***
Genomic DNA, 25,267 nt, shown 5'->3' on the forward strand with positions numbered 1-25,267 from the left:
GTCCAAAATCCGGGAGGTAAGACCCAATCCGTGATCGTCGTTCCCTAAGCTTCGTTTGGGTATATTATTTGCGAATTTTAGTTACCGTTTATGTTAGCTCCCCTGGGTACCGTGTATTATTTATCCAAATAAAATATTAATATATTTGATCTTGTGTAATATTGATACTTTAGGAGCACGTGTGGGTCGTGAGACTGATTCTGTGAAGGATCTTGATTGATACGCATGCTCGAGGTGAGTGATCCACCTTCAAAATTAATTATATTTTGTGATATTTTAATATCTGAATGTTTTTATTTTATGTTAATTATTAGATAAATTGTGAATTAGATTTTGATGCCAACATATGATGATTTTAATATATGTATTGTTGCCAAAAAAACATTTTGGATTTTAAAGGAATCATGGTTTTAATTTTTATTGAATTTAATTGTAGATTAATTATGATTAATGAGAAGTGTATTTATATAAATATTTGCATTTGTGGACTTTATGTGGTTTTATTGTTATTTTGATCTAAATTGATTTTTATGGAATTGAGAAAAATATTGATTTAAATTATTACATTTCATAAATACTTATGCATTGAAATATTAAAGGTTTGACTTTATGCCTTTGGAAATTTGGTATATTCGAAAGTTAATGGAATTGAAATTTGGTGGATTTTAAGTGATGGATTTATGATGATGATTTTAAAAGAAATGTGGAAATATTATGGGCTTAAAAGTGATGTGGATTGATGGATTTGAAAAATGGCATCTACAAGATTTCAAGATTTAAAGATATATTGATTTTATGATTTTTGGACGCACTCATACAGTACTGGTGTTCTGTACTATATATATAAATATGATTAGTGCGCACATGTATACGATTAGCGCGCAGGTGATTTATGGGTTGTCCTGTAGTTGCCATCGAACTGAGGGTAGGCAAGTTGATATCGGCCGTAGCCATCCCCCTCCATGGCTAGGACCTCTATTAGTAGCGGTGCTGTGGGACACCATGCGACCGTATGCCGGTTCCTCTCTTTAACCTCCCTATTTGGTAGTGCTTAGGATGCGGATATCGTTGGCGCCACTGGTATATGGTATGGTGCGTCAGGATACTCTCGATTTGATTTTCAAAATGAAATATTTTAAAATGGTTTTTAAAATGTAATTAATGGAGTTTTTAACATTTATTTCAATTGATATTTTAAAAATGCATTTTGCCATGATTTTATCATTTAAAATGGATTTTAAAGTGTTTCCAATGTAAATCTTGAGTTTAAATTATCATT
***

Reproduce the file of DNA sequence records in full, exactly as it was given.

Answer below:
Genomic DNA, 25,267 nt, shown 5'->3' on the forward strand with positions numbered 1-25,267 from the left:
GTCCAAAATCCGGGAGGTAAGACCCAATCCGTGATCGTCGTTCCCTAAGCTTCGTTTGGGTATATTATTTGCGAATTTTAGTTACCGTTTATGTTAGCTCCCCTGGGTACCGTGTATTATTTATCCAAATAAAATATTAATATATTTGATCTTGTGTAATATTGATACTTTAGGAGCACGTGTGGGTCGTGAGACTGATTCTGTGAAGGATCTTGATTGATACGCATGCTCGAGGTGAGTGATCCACCTTCAAAATTAATTATATTTTGTGATATTTTAATATCTGAATGTTTTTATTTTATGTTAATTATTAGATAAATTGTGAATTAGATTTTGATGCCAACATATGATGATTTTAATATATGTATTGTTGCCAAAAAAACATTTTGGATTTTAAAGGAATCATGGTTTTAATTTTTATTGAATTTAATTGTAGATTAATTATGATTAATGAGAAGTGTATTTATATAAATATTTGCATTTGTGGACTTTATGTGGTTTTATTGTTATTTTGATCTAAATTGATTTTTATGGAATTGAGAAAAATATTGATTTAAATTATTACATTTCATAAATACTTATGCATTGAAATATTAAAGGTTTGACTTTATGCCTTTGGAAATTTGGTATATTCGAAAGTTAATGGAATTGAAATTTGGTGGATTTTAAGTGATGGATTTATGATGATGATTTTAAAAGAAATGTGGAAATATTATGGGCTTAAAAGTGATGTGGATTGATGGATTTGAAAAATGGCATCTACAAGATTTCAAGATTTAAAGATATATTGATTTTATGATTTTTGGACGCACTCATACAGTACTGGTGTTCTGTACTATATATATAAATATGATTAGTGCGCACATGTATACGATTAGCGCGCAGGTGATTTATGGGTTGTCCTGTAGTTGCCATCGAACTGAGGGTAGGCAAGTTGATATCGGCCGTAGCCATCCCCCTCCATGGCTAGGACCTCTATTAGTAGCGGTGCTGTGGGACACCATGCGACCGTATGCCGGTTCCTCTCTTTAACCTCCCTATTTGGTAGTGCTTAGGATGCGGATATCGTTGGCGCCACTGGTATATGGTATGGTGCGTCAGGATACTCTCGATTTGATTTTCAAAATGAAATATTTTAAAATGGTTTTTAAAATGTAATTAATGGAGTTTTTAACATTTATTTCAATTGATATTTTAAAAATGCATTTTGCCATGATTTTATCATTTAAAATGGATTTTAAAGTGTTTCCAATGTAAATCTTGAGTTTAAATTATCATT